Lex Barker in Victim Five (1964)



(director: Robert Lynn; screenwriters: from the story by Harry Alan Towers/Peter Yeldham; cinematographer: Nicolas Roeg; editor: John Trumper; music: Johnny Douglas; cast: Lex Barker (Steve Martin), Walter Rilla (Wexler), Ronald Fraser (Inspector Dickie Lean), Ann Smyrner (Helga Swenson), Véronique Vendell (Gina), Dietmar Schönherr (Dr. Paul Bryson), Percy Sieff (George Anderson), Gustel Gundelach (Hans Kramer), Gert Van den Bergh (Vanberger), Sophia Spentzos (Leila), Howard Davis (Rawlings); Runtime: 89; MPAA Rating: NR; producers: Skip Steloff/Harry Alan Towers; Columbia Pictures; 1964-UK)

“Nicolas Roeg’s eye-popping photography keeps this one as possibly passable ‘killing time’ entertainment.”

Reviewed by Dennis Schwartz

Turgid action thriller shot like TV fare, though with colorful location shots and lots of contrived action scenes from a tragic lion hunt to a shootout in the Kango Caves to an escaping farm group of ostriches running wild and nearly trampling the farm owner. B-film director Robert Lynn (“Sandy the Seal”/”Blaze of Glory”/”Mozambique”) flatly directs from a story by coproducer Harry Alan Towers and a formulaic script by Peter Yeldham. Nicolas Roeg’s eye-popping photography keeps this one as possibly passable ‘killing time’ entertainment.

Steve Martin (Lex Barker) is a hotshot NYC private investigator who’s hired, for a steep price and the promise of a $50,000 bonus if the case is solved by him, by a frightened Capetown, South African copper mine millionaire (Walter Rilla) to solve the stabbing murder of his butler and right-hand man during a carnival. The dick soon learns from a photograph taken twenty years ago that police inspector Lean (Ronald Fraser) shows him that Wexler was in some kind of conspiracy with Nazi POWs who would later all reside in South Africa.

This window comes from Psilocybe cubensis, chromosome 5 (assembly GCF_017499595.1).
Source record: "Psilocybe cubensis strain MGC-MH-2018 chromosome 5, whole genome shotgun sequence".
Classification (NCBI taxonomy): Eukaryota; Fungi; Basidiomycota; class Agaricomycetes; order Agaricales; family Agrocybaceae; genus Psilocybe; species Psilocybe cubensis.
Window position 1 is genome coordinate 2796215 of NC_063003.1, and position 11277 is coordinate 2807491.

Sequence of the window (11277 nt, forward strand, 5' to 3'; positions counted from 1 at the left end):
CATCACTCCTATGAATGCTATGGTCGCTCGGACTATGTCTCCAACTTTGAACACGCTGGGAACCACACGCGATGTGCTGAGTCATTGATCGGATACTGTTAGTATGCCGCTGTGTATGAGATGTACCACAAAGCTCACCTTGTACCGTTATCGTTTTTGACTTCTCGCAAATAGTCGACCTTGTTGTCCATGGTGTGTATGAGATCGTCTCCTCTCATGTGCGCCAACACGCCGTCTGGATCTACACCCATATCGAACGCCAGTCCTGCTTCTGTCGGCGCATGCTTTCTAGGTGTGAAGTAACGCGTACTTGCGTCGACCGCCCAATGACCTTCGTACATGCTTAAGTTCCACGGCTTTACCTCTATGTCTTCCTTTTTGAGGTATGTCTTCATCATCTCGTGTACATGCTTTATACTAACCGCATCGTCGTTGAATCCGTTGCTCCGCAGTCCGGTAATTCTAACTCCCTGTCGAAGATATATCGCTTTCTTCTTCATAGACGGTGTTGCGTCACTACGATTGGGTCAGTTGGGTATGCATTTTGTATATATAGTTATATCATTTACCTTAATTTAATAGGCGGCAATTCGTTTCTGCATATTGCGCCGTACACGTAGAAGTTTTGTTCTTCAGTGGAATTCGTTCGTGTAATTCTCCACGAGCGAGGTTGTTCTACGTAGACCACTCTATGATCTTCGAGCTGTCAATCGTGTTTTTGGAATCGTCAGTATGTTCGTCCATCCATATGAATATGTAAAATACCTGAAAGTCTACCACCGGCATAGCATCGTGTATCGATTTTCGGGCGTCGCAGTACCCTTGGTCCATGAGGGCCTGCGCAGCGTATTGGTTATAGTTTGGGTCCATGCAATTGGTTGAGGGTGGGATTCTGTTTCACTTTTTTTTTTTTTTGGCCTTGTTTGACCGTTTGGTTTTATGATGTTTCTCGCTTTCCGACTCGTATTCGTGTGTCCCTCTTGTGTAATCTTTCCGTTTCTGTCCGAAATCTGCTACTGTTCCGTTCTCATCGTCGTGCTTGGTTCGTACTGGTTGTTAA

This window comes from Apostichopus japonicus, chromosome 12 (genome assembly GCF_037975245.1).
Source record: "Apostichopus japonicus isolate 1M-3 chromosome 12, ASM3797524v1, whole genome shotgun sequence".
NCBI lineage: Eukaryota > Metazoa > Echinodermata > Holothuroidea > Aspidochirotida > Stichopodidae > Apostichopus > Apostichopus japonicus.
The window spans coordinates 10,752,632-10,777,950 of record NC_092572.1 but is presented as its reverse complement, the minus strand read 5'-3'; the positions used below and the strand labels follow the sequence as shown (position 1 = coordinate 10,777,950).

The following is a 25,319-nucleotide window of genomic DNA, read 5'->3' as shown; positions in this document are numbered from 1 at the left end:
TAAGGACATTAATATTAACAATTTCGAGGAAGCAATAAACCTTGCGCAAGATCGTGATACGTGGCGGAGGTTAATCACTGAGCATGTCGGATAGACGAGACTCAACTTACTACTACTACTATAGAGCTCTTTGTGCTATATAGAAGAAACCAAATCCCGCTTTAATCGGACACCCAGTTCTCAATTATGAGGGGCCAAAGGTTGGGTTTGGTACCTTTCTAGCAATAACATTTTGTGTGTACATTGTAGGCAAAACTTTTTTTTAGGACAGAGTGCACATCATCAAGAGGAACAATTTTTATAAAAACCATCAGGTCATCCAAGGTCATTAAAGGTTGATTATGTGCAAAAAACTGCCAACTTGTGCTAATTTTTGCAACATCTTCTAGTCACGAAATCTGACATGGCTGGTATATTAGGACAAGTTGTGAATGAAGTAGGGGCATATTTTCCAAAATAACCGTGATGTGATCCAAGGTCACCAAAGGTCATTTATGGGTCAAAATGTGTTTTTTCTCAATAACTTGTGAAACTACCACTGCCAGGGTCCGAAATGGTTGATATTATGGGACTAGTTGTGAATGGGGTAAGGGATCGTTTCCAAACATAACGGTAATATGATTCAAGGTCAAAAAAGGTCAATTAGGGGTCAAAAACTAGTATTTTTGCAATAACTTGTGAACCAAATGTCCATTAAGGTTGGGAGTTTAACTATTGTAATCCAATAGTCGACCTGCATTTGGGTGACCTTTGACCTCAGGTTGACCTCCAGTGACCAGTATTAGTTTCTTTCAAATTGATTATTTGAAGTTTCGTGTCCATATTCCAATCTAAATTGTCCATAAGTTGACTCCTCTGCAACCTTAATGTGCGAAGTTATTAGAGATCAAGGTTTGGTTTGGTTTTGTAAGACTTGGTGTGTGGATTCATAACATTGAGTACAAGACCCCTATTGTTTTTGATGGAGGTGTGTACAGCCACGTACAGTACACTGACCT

On Wexler’s well-guarded estate grounds Martin quickly hits it off romantically with the Danish secretary Helga (Ann Smyrner), flirts with Wexler’s boy-crazy Italian step-daughter Gina (Véronique Vendell), checks out the mining manager George Anderson (Percy Sieff) and resident doctor Paul Bryson (Dietmar Schönherr). When three of those in the photo with Wexler turn up dead and the fifth we are told committed suicide soon after the photo was taken, it calls for Martin to uncover the murderous link between the Nazi POWs and Wexler. Trust me, the answer isn’t worth all the bother.